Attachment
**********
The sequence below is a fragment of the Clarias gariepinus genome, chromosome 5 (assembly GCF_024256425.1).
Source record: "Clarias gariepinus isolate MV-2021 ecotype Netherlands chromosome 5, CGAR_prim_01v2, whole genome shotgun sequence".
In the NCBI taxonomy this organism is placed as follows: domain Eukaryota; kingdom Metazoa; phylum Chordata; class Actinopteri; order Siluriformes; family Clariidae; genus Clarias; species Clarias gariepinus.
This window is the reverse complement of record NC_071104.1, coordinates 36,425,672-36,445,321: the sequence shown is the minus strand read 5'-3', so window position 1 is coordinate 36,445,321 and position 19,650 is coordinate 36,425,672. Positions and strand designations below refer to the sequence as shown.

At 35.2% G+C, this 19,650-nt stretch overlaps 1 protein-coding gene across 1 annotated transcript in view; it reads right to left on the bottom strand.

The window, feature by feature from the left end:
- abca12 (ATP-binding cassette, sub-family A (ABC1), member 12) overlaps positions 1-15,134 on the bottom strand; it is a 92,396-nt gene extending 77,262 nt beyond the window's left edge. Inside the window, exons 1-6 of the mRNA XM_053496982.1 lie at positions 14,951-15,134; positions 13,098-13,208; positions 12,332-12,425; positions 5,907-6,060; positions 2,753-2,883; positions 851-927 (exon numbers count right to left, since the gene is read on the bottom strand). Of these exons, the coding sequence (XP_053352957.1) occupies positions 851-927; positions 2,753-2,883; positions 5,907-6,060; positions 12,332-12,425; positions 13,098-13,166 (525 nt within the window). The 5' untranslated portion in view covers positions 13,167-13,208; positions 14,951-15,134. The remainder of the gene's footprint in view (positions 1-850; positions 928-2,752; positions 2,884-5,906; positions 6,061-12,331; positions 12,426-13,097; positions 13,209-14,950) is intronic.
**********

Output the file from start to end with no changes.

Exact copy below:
The sequence below is a fragment of the Clarias gariepinus genome, chromosome 5 (assembly GCF_024256425.1).
Source record: "Clarias gariepinus isolate MV-2021 ecotype Netherlands chromosome 5, CGAR_prim_01v2, whole genome shotgun sequence".
In the NCBI taxonomy this organism is placed as follows: domain Eukaryota; kingdom Metazoa; phylum Chordata; class Actinopteri; order Siluriformes; family Clariidae; genus Clarias; species Clarias gariepinus.
This window is the reverse complement of record NC_071104.1, coordinates 36,425,672-36,445,321: the sequence shown is the minus strand read 5'-3', so window position 1 is coordinate 36,445,321 and position 19,650 is coordinate 36,425,672. Positions and strand designations below refer to the sequence as shown.

At 35.2% G+C, this 19,650-nt stretch overlaps 1 protein-coding gene across 1 annotated transcript in view; it reads right to left on the bottom strand.

The window, feature by feature from the left end:
- abca12 (ATP-binding cassette, sub-family A (ABC1), member 12) overlaps positions 1-15,134 on the bottom strand; it is a 92,396-nt gene extending 77,262 nt beyond the window's left edge. Inside the window, exons 1-6 of the mRNA XM_053496982.1 lie at positions 14,951-15,134; positions 13,098-13,208; positions 12,332-12,425; positions 5,907-6,060; positions 2,753-2,883; positions 851-927 (exon numbers count right to left, since the gene is read on the bottom strand). Of these exons, the coding sequence (XP_053352957.1) occupies positions 851-927; positions 2,753-2,883; positions 5,907-6,060; positions 12,332-12,425; positions 13,098-13,166 (525 nt within the window). The 5' untranslated portion in view covers positions 13,167-13,208; positions 14,951-15,134. The remainder of the gene's footprint in view (positions 1-850; positions 928-2,752; positions 2,884-5,906; positions 6,061-12,331; positions 12,426-13,097; positions 13,209-14,950) is intronic.